The top 50 astronomy keywords of all time

In a previous post I took a look at the collaboration numbers among astronomers, and verified that groups of more than five coauthors have become prevalent in the last five years or so. A natural question that arises from this is “What are the most popular topics in astronomy publications?”.

To answer this question, one can look for the “Keywords” section that appears in most “recent” (i.e., from 1970 onwards) astronomy papers, and count the number of actual keywords listed. Once again, the NASA ADS Astronomy Abstract Service proves invaluable for this task. So without further ado, here are the results:

mostFreqKWThese keywords correspond to refereed articles only, and they have all been converted to lower case. The search gave 128, 394 different keywords. The 3 least-frequent keywords were “zz ceti”, “zz psc” and “zz uma”, with only one instance each. The keyword “dark energy” was number 311 in the list, “mars” was number 881, and  “extrasolar planets” was number 1,410.

It is also interesting to look at the frequency of keywords over time. I picked four keywords (“stars: atmospheres”, “brown dwarfs”, “gamma rays: observations”, and “astrochemistry”), and plotted their available yearly counts since 1990. I did this for each of three journals: The Astrophysical Journal (ApJ, shown in red below), Monthly Notices of the Royal Astronomical Society (MNRAS, blue), and Astronomy & Astrophysics (A & A, green). I also included the yearly counts for all the journals combined (shown in black):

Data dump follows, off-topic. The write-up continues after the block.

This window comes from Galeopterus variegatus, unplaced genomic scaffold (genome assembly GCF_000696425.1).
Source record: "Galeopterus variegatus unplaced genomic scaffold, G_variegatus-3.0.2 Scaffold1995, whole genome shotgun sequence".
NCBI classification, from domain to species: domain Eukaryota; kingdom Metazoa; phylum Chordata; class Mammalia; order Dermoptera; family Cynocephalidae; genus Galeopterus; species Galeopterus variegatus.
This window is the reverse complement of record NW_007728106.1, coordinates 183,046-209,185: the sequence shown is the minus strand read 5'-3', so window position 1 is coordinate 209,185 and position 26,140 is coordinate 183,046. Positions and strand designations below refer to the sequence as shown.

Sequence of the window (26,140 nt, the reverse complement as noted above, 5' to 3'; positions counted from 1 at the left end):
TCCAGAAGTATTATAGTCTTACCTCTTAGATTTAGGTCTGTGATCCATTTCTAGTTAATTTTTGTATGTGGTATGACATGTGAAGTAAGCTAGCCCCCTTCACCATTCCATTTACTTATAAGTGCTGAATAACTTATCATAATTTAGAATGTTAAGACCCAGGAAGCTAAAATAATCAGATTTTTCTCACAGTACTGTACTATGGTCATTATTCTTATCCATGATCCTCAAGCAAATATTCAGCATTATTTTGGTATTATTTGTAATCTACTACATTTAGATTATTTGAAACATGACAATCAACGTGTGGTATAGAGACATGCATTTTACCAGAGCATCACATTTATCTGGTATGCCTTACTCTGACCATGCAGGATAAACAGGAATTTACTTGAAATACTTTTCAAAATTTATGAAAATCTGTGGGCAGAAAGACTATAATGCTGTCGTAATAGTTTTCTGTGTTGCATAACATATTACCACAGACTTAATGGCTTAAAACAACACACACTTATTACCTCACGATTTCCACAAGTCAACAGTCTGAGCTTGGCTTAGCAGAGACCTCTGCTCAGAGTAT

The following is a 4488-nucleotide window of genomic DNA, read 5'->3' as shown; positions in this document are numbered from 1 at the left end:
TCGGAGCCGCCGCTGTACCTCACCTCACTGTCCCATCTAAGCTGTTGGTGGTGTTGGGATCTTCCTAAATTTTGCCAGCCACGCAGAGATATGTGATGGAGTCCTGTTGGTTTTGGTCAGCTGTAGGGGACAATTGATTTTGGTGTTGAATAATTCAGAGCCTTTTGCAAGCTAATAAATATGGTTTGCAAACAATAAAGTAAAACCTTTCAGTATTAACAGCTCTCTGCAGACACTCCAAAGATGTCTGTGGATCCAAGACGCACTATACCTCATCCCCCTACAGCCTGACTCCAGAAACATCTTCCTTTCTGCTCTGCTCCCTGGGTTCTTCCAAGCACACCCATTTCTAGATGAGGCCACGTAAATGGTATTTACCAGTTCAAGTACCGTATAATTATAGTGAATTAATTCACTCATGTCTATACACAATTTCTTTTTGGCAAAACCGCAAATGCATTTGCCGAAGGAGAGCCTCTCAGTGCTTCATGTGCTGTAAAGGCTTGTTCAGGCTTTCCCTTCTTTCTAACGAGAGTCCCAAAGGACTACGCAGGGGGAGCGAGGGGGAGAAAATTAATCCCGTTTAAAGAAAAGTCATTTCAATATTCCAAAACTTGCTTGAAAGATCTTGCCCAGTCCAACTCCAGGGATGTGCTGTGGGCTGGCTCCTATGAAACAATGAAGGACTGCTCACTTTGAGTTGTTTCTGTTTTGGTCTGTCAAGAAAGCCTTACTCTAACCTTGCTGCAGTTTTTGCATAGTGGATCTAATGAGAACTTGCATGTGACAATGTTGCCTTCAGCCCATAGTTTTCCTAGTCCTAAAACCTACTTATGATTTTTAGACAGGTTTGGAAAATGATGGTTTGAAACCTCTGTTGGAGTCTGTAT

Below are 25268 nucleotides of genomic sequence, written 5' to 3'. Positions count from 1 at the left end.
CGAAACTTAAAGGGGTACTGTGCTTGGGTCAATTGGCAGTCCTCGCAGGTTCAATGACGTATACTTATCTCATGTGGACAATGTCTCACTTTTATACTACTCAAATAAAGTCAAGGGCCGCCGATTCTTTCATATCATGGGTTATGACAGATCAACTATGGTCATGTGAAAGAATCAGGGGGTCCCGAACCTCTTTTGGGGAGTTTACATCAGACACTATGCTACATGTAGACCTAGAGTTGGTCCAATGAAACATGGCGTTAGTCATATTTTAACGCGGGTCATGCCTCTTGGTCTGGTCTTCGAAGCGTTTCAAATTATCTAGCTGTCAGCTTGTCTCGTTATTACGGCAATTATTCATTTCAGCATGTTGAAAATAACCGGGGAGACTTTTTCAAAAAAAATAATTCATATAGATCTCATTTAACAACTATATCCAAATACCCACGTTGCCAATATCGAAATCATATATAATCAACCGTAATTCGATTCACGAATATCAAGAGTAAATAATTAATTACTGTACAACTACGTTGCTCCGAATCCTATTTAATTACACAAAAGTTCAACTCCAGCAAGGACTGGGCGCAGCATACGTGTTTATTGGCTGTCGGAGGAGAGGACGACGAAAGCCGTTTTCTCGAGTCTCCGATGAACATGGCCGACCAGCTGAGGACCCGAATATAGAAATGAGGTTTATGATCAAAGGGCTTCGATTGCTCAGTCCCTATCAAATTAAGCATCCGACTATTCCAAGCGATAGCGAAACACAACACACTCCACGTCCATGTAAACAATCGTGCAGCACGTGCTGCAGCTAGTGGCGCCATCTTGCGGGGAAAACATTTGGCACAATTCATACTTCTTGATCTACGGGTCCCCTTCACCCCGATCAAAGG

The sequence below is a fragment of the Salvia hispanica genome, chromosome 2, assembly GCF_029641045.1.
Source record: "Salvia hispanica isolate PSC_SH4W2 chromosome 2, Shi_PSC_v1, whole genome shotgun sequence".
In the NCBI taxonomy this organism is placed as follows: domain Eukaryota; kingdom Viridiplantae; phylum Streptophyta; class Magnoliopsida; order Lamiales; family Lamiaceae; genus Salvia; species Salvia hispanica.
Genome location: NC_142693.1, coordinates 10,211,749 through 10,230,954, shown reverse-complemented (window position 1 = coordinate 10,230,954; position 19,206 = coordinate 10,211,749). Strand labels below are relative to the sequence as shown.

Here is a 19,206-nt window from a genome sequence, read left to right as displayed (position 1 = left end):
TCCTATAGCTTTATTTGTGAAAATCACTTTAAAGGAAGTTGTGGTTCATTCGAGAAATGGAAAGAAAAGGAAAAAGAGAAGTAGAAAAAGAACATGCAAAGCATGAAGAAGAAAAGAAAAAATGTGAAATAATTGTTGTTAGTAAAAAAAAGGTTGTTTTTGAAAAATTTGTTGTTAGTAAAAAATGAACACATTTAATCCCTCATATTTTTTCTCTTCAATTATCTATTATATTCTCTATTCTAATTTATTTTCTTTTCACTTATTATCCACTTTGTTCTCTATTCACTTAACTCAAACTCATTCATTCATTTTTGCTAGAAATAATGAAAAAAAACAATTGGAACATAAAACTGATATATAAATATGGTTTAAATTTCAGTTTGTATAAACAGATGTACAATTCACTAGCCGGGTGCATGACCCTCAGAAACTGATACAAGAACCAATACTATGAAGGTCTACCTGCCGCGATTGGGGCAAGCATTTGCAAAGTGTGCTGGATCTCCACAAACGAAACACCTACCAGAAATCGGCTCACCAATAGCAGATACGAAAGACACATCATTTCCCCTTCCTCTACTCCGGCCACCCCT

fourkeysCan you explain the two peaks in the black curve for “gamma rays: observations”?

Check out this cool interactive website built by Stefano Meschiari, in which you can choose a keyword and see its behavior in time.

4 thoughts on “The top 50 astronomy keywords of all time

  1. The first peak in gamma rays must be due to EGRET excess in the Inner Galaxy region, and the second one due to Fermi-LAT team don’t finding this excess in its data.

  2. I’d hypothesize that the two gamma-ray peaks might be attributable to publications produced from the Compton Gamma-Ray Observatory (CGRO) and the Fermi Gamma-ray space telescope. The gradual rise from 2002 might be a result of the launch of the INTEGRAL and Swift missions.

  3. Honestly I do not believe that the Gamma ray plot reflects the reality. Probably it is a selection effect, due to several possible key-words like also “Gamma rays: general” or others. Without explicitly checking I am very sure that there have been more than ~10 papers per year after 2010 publishing gamma-ray observations in the mentioned journals. (With: Fermi and Agile as current space missions, MAGIC, and H.E.S.S. and VERITAS as operating IACT’s as well as several projects in the design phase I am very sure that there is a very strange selection effect at work….)
    I used the above link to the interactive page but the only similar key-word I could find was “Gamma” which gives a very different picture….

    Therefore I conclude that the plot “double-peak” plot is not reliable and strongly affected by systematic effects.

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